Air Force eyeing more mental health measures as suicides continue

Military, veterans, and families with suicidal thoughts should call the 24-Hour Suicide and Crisis Lifeline at 988 or 1-800-273-8255, text 838255, or visit:

Air Force Secretary Frank Kendall said on Wednesday that despite efforts to focus on mental health and strengthen firearm safety, the suicide rate has remained “pretty stable” and the military will continue to curb suicide numbers. He said he was still struggling.

“Every time there’s a suicide in our unit, we get an email. We’re looking at the numbers weekly to see how we’re doing,” Kendall said during a livestreamed discussion with Air Force Chief Sergeant Joan Bass. said in “Unfortunately, it’s pretty stable.”

“All of these incidents could have probably been prevented,” he added.

This is the latest in a long-running Air Force battle to stem the suicide crisis it shares with the rest of the military and the American people at large.

According to the Pentagon’s latest quarterly update, 24 airmen died of suspected suicide in the first three months of 2023. This is consistent with the trend for most quarters over the last two years.

Ninety airmen in active duty units, Air Force Reserves, and the Air National Guard are believed to have died by suicide in 2022, according to Pentagon data. The number will not be confirmed until the military finishes investigating the circumstances of each person’s death.

If true, this number would be higher than the 71 confirmed suicides in 2021, but lower than the 110 airmen who took their own lives in 2020 and 2019.

Kendall noted that about 25 out of 100,000 soldiers die by suicide each year. This compares to 15 per 100,000 suicides nationwide, according to a report by the US Centers for Disease Control and Prevention.

“It can happen in your community too…and we all need to be aware of that,” said Kendall.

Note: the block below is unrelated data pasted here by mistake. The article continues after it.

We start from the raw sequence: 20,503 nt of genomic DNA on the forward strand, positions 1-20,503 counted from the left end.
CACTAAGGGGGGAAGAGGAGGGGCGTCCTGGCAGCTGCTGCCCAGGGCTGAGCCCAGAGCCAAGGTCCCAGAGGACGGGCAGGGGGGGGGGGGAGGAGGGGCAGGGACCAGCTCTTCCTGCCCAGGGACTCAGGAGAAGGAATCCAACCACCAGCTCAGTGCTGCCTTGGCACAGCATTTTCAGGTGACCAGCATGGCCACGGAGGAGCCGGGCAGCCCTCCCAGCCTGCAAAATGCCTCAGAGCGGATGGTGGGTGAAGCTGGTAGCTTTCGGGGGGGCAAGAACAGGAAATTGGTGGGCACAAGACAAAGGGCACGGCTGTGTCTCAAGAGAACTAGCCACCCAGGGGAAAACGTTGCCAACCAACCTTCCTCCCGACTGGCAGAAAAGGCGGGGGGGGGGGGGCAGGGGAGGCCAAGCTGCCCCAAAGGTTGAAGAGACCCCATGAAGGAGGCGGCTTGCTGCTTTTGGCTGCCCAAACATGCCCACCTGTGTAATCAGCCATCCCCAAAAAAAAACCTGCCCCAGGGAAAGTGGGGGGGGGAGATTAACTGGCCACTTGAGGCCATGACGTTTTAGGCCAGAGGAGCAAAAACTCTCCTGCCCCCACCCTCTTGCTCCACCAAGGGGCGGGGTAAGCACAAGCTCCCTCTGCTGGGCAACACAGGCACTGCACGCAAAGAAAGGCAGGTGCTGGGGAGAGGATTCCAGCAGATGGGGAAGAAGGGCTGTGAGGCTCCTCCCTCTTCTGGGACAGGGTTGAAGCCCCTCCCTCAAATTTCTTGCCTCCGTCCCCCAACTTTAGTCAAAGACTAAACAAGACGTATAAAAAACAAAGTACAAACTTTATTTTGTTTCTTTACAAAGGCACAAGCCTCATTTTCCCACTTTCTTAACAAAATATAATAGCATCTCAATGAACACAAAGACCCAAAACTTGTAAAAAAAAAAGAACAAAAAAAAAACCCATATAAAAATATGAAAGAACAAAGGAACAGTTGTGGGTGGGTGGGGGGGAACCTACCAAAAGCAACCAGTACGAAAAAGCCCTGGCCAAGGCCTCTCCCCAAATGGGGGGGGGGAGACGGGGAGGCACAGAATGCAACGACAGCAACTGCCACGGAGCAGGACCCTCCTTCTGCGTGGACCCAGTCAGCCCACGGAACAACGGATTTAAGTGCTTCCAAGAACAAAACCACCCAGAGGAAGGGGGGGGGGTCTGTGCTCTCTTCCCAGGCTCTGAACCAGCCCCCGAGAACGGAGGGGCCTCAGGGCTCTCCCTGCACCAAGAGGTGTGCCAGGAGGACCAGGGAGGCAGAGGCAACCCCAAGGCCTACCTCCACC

Kendall’s comments come as the Department of Defense begins rolling out new policies aimed at encouraging the military to self-report mental health concerns, including suicidal thoughts, and making them more accessible to care. Ta.

Under the “Brandon Act,” part of the 2021 law that the Pentagon will implement this year, the military can ask commanders and supervisors for prompt referral to mental health services.

Service members can seek support for any reason and do not have to explain the reason for the referral. Commanders and supervisors must honor those requests and make mental health clinic appointments by the end of the next day.

“What I’ve found the Brandon Act to help… is really triage,” Bass said. “You can get to a mental health professional more quickly.”

Leaders can still refer armed forces to mental health services without being asked, and armed forces can also seek care without going through the chain of command.

The Air Force has also set up a team of about 60 people to discuss ways to make soldiers and their families more resilient.

Ideas include transforming the local suicide prevention program known as ‘ASIST’ into a service-wide effort. Created by advocacy group LivingWorks, the two-day training teaches participants how to identify when someone is at risk of suicide, intervene, and develop a plan to keep them safe.

Bass also called for the creation of an on-base wellness center that brings together therapists, pastors and other resources under one roof.

These reforms build on past efforts to distribute more gunlocks, which could delay people’s access to lethal weapons. Form a local wellness team that understands the stressors specific to your particular station. Make mental health resources more visible. Dispel negative stigma about asking for help, etc.

“That’s what’s happening now,” Bass said. “We look forward to sharing them with the field in the coming weeks.”

The Air Force is also stepping up training to navigate mental health crises and use those services, she said.

The service is preparing to make a professional development seminar, known as the “Fundamentals” course, mandatory for enlisted airmen. These will teach airmen how to navigate difficult conversations about issues such as mental health, among other leadership lessons.

Kendall and Bass encourage airmen and parents to reach out to people they trust, stay involved in activities they enjoy, adopt healthy habits, and seek professional help when needed. Did.

“Mental health is healthy and needs to be treated as such,” Kendall said. “It shows courage and strength to go and ask for help when you need it.”

Rachel Cohen joined Air Force Times in March 2021 as a senior reporter. Her work has been published in Air Force Magazine, Inside Defense, Inside Health Policy, The Frederick News Post (Maryland), The Washington Post, and others.

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